Heronswood, the garden created by Dan Hinkley and Robert Jones, played an important role in my (and many other PNW gardeners') ongoing development as a gardener. It was here that I first learned to love foliage.
It was here that I first encountered Helleborus hercegovina small leaf form.
Here that I first encountered any members of the podophyllum clan and in later years this strange and wonderful member of that family P. delavayi - so new then that it wasn't available for sale anywhere.
It seemed like with every visit to the garden, there were were new plants for me to discover. The garden then was still being expanded and planted. Who wouldn't have a soft spot in his/her heart for such a magical place?
My personal first sighting of a large group of Cardiocrinum giganteum was at Heronswood. My introduction to blue poppies also happened here.
When the garden and nursery were closed, gardeners were saddened. Fortunately, just a few years later the property and name were purchased by the Port Gamble S'Klallam Tribe. Unfortunately, the years of little care and the removal of many plants by the interim owner left many parts of the seven acre garden looking a bit neglected. Fortunately, the tribe has hired Hinkley as a consultant in bringing his creation back to it's former glory and the three years of work really show!
The garden is waking up for the coming growth season. I didn't notice any blue poppy plants coming up.
The more formal garden areas closest to the house received most of the care during the time the garden was closed but still have had some freshening up done.
The garden, a living thing, will continue to evolve and charm those of us in love with playing in the dirt.
It was here in the, then new, potager that I first saw concrete spheres made by Little and Lewis which inspired me to learn how to make them for my own garden. In case you're wondering, they're not here anymore.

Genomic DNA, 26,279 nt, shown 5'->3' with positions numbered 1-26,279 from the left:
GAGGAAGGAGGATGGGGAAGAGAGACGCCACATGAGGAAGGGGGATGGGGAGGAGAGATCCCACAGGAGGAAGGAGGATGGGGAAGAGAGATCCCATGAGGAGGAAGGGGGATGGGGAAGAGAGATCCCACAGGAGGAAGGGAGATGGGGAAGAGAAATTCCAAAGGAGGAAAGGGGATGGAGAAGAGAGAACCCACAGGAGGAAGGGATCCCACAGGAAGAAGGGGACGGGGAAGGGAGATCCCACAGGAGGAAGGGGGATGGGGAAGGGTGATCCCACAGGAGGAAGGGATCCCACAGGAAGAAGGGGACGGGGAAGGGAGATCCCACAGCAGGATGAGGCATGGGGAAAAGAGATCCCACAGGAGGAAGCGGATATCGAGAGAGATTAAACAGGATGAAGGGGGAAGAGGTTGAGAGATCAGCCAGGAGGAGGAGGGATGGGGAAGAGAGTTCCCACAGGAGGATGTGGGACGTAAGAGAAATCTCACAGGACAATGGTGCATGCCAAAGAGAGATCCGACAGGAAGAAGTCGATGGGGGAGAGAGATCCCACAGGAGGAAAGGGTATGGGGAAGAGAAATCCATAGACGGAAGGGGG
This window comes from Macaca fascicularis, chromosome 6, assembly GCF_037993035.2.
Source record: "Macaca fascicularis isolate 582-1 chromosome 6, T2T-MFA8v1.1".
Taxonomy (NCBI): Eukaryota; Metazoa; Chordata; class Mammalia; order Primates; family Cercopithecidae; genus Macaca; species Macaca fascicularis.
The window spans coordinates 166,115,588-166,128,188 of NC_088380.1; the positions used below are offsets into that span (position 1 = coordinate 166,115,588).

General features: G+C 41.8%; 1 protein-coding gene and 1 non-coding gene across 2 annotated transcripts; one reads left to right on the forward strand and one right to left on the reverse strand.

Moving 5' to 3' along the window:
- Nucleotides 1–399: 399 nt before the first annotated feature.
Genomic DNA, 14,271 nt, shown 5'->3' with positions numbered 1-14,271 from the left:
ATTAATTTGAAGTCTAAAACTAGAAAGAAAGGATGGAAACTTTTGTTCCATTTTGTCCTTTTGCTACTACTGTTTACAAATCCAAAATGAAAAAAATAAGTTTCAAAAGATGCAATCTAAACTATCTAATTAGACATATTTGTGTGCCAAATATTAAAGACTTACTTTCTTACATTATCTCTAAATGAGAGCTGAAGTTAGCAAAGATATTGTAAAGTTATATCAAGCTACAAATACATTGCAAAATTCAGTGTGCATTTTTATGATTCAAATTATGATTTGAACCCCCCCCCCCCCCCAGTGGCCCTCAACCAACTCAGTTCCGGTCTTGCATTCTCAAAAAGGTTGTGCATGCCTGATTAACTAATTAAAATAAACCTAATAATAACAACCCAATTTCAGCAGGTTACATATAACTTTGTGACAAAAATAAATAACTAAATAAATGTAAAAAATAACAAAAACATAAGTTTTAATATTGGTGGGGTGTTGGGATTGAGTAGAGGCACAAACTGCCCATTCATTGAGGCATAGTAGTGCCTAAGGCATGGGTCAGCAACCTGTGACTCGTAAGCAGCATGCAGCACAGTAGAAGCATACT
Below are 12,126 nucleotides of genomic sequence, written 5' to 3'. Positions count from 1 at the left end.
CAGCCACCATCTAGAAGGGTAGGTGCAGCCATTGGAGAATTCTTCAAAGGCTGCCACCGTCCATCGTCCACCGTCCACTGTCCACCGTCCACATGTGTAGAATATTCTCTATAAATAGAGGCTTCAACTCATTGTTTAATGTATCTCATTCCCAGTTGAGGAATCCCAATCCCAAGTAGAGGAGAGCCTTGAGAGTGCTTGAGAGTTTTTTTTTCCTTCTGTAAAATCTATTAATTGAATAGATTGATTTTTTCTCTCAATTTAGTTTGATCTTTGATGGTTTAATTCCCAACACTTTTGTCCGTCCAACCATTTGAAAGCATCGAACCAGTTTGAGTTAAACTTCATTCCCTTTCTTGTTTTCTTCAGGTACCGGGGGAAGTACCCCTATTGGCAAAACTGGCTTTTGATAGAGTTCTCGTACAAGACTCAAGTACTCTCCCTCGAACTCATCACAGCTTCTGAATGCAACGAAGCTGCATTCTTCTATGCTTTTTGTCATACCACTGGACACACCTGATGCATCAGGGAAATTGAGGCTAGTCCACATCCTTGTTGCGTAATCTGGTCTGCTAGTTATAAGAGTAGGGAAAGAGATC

I look forward to coming back later in the season to see the soil covered with these emerging fern fronds.
Quite a nice-sized specimen!
The large perennial borders will soon be in all their glory!
Pulmonaria delicious in it's blue abundance!
After a 20 year wait, the Rhododendron sinogrande bloomed this spring. With foliage this grand, no one grows this one for the flowers!
In the midst of towering Doug firs, a group of Trachycarpus fortunei are a fun surprise.
As are the tree ferns.
The ruin is also by Little and Lewis.
I remember when these Little and Lewis pieces were still in crates in the driveway.
My specimen of this variegated hemerocallis was the last thing I bought at Heronswood before it was closed. Until this visit, that plant in my garden served as a bittersweet reminder of a treasure lost. Now seeing it fills my heart with joy at the knowledge that this exceptional garden will be preserved to be a place of inspiration for future generations of gardeners.